Category Archives: Seoritsuhime

Seoritsuhime and Sakunado Jinja


Sakunado Jinja, 2018.10

Lake Biwa

Sakunado Jinja 佐久奈度神社 is an integral part of the Lake Biwa river system of Shiga Prefecture. Biwako, as the lake is called, is the largest lake in all Japan. The lake was called Awaumi in olden times, and gradually the pronunciation changed so that the area around the lake is called Ōmi. The area has been occupied since at least the Initial Jōmon period (~9300 years ago). Biwako has only one major outlet, the Setagawa  瀬田川, which becomes the Uji 宇治川 downstream, then the Yodo 淀川, before it flows into the Seto Inland Sea at Osaka.

Sakunado Jinja  佐久奈度神社



Sakunado Jinja overlooks the Setagawa. It is the shrine that ‘oversees’ the river system. The enshrined kami are the four haraedo purification kami, the first and foremost of them being Seoritsuhime 瀬織津姫. Note that the first syllable, the first character, in the name of Seoritsuhime and of Setagawa is Se, which means swift current. 

Setagawa River



The view of the Setagawa from Sakunado Jinja looks peaceful. However, just upstream to the right (the east) of this spot is the treacherous bend with its strong undertow. Many young people have lost their lives playing here.


Sakunado Jinja is at the bottom of this map, where the Setagawa turns west. Note that the Setagawa drains southward out of Lake Biwa near Ishiyama. Downstream from the Sakunado, the river’s name changes to Ujigawa, Uji River, as it flows into Kyoto. The Uji merges with two other rivers, the Katsura–gawa and the Kizugawa in Kyoto Prefecture. The Katsura has its headwaters in the mountains of Kyoto Prefecture, while the Kizu comes from Mie Prefecture. Starting from the confluence of these three rivers, the main river becomes the Yodo River. It flows south, through the city of Osaka, into Osaka Bay. The length of the river is 75 km (47 mi).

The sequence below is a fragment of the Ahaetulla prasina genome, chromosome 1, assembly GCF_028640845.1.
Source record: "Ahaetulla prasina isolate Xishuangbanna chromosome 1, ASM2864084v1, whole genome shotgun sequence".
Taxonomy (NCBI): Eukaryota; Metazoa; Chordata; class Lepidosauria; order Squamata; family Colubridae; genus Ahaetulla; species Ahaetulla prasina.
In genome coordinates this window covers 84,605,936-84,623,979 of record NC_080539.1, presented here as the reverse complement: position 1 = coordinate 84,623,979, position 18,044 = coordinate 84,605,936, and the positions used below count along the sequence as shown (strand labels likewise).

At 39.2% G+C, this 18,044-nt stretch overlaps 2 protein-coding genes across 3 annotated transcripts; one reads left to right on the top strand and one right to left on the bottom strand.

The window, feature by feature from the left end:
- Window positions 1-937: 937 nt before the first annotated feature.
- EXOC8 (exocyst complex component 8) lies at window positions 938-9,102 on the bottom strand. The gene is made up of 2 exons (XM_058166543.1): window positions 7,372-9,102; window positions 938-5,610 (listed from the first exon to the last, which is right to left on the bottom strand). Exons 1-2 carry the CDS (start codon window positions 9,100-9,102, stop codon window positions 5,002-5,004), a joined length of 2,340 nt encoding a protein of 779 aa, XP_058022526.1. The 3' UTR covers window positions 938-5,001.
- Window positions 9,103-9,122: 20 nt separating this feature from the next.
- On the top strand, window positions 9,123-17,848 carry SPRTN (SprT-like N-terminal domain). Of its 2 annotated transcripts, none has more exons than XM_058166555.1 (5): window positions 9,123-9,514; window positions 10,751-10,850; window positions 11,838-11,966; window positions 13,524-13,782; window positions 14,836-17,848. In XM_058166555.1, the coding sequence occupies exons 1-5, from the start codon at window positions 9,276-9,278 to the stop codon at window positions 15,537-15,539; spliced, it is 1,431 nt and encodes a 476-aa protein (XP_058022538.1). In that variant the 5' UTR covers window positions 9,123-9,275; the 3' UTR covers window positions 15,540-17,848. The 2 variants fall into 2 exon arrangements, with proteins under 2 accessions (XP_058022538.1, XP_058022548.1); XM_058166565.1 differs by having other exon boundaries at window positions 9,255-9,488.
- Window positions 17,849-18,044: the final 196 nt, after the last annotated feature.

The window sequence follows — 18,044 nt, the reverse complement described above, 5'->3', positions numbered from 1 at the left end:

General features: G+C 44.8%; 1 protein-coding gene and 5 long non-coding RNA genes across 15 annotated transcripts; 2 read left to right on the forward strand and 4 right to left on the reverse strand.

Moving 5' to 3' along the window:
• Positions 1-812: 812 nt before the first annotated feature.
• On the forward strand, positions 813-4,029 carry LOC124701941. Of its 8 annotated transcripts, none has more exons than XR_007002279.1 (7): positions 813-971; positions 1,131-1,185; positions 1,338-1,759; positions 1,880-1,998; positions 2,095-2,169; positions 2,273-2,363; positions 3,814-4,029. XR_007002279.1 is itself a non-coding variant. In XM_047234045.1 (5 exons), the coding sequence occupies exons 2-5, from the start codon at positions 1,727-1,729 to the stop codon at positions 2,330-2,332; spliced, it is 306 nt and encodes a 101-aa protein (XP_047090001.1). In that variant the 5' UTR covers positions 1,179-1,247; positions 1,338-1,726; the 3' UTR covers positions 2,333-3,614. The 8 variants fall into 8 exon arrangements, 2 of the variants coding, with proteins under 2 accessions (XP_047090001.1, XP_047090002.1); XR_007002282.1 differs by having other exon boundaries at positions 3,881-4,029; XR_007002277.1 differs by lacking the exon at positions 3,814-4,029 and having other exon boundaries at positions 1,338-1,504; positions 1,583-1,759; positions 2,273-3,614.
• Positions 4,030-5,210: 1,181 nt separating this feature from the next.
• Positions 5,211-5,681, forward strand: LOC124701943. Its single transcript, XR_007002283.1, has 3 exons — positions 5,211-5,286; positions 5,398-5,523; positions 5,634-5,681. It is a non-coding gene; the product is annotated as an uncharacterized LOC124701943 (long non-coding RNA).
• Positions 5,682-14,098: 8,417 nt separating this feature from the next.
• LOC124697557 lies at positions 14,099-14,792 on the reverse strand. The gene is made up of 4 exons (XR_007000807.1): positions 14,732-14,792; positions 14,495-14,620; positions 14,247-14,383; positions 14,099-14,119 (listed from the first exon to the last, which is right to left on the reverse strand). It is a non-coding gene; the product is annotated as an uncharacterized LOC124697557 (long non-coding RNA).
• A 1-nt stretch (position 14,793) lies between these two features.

Oharai Norito

This is the shrine of the Nakatomi Ōharai no Norito purification invocation to Seoritsuhime Kami.

Jinja Home Page 

Sakunado Jinja  佐久奈度神社





Kitakami River and Its Source


Yamanomiya, Mountain Shrines of Mystery, has posted an article on the Kitakami River and its source, the Yuhazu spring in Iwate. The Yuhazu spring is on the grounds of the Mido Kannon Temple. This modest spring is said to be the source of the mightiest river in Tohoku.

Seoritsuhime Shrines in Iwate

DSC03592 Fudo no TakiYamanomiya: Mountain Shrines of Mystery has posted a series of articles of shrines in Iwate Prefecture that enshrine the kami Seoritsuhime. She is the spirit of waterfalls and rapids, of purification and water in all its aspects.

Seoritsuhime was a kami who lived in Omi on the shore of Biwako, around 3,000 years ago, as documented in the Hotsuma Tsutae. Because she was an indigenous leader, the later continentals wished to erase her memory. They succeeded in reducing the number of her shrines from the thousands to a mere 450. See also the series of articles by Woshite World on why and how Wosite, the indigenous language, was erased as well.

Iwate Prefecture, with 36, has the most Seoritsuhime shrines. Yamanomiya visited and reported on seven of them.





Wosite was deliberately erased

Mikasafumi Namekoto no aya

Wosite is a writing system that was in use from 6,000 to 1,000 years ago. It is best known for the legacy document, Hotsuma Tsutae. Only three documents written in the Wosite days are extant today. They are the Hotsuma Tsutae, the Mikasafumi, and the Futomani.

Why are there no other Wosite documents? Why is Wosite writing virtually unknown today? If Wosite were known, then wouldn’t our conceptions about the writing of Ancient Japan change drastically?

WoshiteWorld has just published a series of four articles on the intentional elimination of Wosite as a writing system. Wosite  literature and history and philosophy were also eradicated. As we read these articles, we also learn why Amaterasu Omikami is a female “sun goddess” rather than the male Amateru. And how his beloved and trusted consort Seoritsuhime Mukatsuhime has all but disappeared from history. It is a shame when the contributions of important people are hidden. For political reasons.

The first post is here,

‘The point is, we must read the history written in Wosite, the prohibited books, and gradually realize the truth, and do it thoroughly.’



Rokkosan:  Mukoyama and Mukatsuhime

The modern city of Kobe lies between the Rokkosan 六甲山 mountains and the sea. In a previous post, we wrote about the megaliths of Rokkosan. These mountains are the locale of a fascinating story with both historical and linguistic interest.